Five Favorite Cities

It’s time again for Five Favorites, which is now a traveling linkup, hosted this week by Mary at Atelier.
five favorites
Today I’m going to write about five of my favorite cities.  Now I’m no world traveler or anything, so don’t expect anything obscure or unusual!
1.  Mobile, Alabama
I’ve been hearing stories about Mobile since I was a little girl, in which it was presented to me as akin to an ancestral homeland.   That’s because not only was my grandmother’s mother born there, but we could trace our roots there back to this guy:

My ggggrandfather Confederate General James D. Hagan, who was born in Ireland.
My ggggrandfather Confederate General James D. Hagan, who was born in Ireland.

My mother visited cousins there often as a child, and told us stories of swimming in the Mobile Bay.  My grandmother, too, spent summers there as a child, and well into her elder years used to drive down there occasionally to see family and bring home crab for gumbo.  I vaguely recall two visits there when I was a child.
When Emily decided to go to college there we were absolutely thrilled, and I know Mima would have been too.  What with dropping her off and picking her up for various breaks, and attending Family Weekend at Spring Hill each year, we had ample time to visit and explore Mobile, which offers streets lined with restored historical properties, a nearby beach, and delectable seafood.  We miss our frequent visits and are considering going down for a weekend just for the food.  Seriously.
USS Alabama

Detail from Felix’s Fish Camp, one of Mobile’s many restaurants

2.  Charleston, South Carolina
I’ve been to Charleston twice.  The first time marked the last vacation I ever took with my parents and sisters; the second was a Spring Break trip with my roommate and then-boyfriend-now-husband my junior year at Georgetown.  I’ve been wanting to get back there ever since.  Through the nostalgic lens of the past the place has taken on a mythical significance, probably helped by my devotion to Pat Conroy’s writings.
This is the only picture I have handy from either trip:
John in Charleston, not doing a very good job at simulated hopping, March 1988
So that doesn’t exactly demonstrate why I loved the place.  Things I remember include the architecture, the near-deserted beach at Wild Dunes (the resort where my family stayed), the terrifying bridge (now, I believed, replaced), and The Trawler, an incredible restaurant at which I ordered a seafood platter that had absolutely everything on it and remains the standard by which I judge such things 30 years later.  (It’s closed now, but I suspect there are still a few good seafood places in Charleston!)  John and the big boys visited Charleston for a Cub Scout outing that included a night spent on a battleship, but that was ten years ago, so I think it’s time we got back down there!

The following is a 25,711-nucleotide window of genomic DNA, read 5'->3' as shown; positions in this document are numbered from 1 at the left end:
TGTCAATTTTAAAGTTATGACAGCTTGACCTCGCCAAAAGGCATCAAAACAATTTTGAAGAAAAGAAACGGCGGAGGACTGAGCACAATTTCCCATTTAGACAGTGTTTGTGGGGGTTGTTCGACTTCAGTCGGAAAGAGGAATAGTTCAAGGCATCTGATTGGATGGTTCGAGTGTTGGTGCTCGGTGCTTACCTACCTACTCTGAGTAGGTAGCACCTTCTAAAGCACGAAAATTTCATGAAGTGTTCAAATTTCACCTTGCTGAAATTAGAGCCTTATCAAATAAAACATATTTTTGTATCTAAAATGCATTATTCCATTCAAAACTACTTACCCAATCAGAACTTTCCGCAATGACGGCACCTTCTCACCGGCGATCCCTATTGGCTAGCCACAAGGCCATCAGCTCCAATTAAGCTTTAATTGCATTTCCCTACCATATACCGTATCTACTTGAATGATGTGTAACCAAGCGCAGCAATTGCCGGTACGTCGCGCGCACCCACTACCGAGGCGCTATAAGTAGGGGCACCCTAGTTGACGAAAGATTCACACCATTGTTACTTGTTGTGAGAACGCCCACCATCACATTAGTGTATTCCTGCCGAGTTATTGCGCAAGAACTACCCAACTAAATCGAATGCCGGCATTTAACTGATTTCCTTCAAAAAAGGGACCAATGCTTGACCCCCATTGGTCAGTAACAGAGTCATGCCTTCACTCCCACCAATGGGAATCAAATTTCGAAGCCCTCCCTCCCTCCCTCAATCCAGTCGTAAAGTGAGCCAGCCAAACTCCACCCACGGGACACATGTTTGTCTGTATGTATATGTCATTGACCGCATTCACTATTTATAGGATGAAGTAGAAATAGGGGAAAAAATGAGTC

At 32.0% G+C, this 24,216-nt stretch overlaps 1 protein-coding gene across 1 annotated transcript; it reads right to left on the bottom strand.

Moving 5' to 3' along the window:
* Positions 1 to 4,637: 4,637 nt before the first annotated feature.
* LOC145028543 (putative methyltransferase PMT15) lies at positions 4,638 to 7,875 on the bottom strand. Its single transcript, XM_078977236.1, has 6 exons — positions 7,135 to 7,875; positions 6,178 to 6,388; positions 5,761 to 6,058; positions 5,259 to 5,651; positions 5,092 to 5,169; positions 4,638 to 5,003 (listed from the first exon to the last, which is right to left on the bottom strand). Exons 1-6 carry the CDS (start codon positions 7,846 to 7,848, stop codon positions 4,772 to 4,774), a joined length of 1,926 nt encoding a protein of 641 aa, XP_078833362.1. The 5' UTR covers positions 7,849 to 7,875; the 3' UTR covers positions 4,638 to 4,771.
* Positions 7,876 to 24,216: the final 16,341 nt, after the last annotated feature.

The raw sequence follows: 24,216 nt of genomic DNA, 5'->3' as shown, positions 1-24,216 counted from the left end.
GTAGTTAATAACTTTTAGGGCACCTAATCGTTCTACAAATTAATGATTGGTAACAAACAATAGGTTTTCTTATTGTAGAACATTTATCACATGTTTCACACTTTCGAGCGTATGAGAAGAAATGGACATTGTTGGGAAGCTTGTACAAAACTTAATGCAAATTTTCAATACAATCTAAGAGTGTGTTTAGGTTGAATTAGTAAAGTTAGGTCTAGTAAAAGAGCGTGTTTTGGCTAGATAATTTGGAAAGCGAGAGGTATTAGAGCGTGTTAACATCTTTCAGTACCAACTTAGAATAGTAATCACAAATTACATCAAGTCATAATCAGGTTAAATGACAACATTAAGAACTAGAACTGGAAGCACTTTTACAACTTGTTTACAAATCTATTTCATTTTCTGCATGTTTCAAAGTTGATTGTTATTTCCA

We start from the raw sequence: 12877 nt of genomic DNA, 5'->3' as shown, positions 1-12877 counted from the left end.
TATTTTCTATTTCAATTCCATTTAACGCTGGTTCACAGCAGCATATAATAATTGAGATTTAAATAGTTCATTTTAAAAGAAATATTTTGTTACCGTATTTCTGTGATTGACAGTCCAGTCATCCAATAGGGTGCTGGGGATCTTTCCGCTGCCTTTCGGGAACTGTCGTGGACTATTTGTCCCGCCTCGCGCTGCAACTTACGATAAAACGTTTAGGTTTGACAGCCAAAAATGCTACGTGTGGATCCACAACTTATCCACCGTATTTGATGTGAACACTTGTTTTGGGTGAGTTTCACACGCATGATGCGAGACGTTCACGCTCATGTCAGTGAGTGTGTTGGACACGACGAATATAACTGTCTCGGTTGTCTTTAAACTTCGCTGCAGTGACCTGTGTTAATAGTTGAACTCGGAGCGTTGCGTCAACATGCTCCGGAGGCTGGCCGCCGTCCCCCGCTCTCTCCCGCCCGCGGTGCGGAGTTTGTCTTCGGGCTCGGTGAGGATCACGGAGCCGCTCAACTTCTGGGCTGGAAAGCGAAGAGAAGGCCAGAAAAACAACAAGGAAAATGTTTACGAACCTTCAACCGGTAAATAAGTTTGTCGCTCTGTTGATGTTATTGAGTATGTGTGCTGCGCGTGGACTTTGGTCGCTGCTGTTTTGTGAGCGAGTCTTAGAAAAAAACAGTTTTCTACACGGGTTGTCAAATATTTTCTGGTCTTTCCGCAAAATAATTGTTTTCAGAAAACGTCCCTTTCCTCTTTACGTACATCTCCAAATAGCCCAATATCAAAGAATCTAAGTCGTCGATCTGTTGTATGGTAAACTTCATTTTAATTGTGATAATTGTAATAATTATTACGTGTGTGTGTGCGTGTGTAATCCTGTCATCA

3.  Savannah, Georgia
Our whole family fell in love with Savannah when we visited a few summers ago.  There is something for everyone in or near Savannah:  architecture, history, beaches, shopping, and FOOD! (You are probably seeing by now what is really important to us in picking a vacation destination.)
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4.  Washington, D.C.
It’s an obvious choice, I know, but even after living in D.C. for four years and just outside it for another, I never get tired of visiting.  So many people make the mistake of thinking they can “do” D.C. in five days, but it just isn’t possible.
Everyone knows about the Smithsonians, of course, and that they are free, but in your rush to the Air and Space Museum, don’t forget the Botanical Gardens, or the Holocaust Museum, or the National Archives.  A person could spend days in any one of the museums.  As for the monuments, touring them at night is the best.  As for food, D.C. is an international city with every kind of cuisine you could want or imagine.  I recommend 1789 in Georgetown for an unforgettable French dinner (if you can afford it–we’ve done this exactly once!).
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5.  Knoxville, Tennessee
I bet y’all knew I was going to say that, didn’t you?  You can read just a few of the reasons here.  Other than that, I’ll just let some of these images do that talking for me.
Storm over Knoxvillemarket square
Downtown Knoxville from the River
What about you?  What are your favorite cities?  And for more favorites of various kinds, you can visit the linkup here.
 

0 thoughts on “Five Favorite Cities

  1. My daughter and I went to D.C. when she was in 5th grade — one of our all-time favorite trips. We tracked down the statue of Einstein which is off the beaten path, but really neat to see.
    My second favorite city is San Francisco — we spent about a week there several years ago. Plenty to do and see — just a really interesting place.

    1. Yes–love that Einstein statue, which is a great example of all the treasures in DC that most people never get to see. I thought about including San Francisco on this list! I visited there for a few days when I was 14, so long ago. I fell in love with it and have always dreamed of going back.

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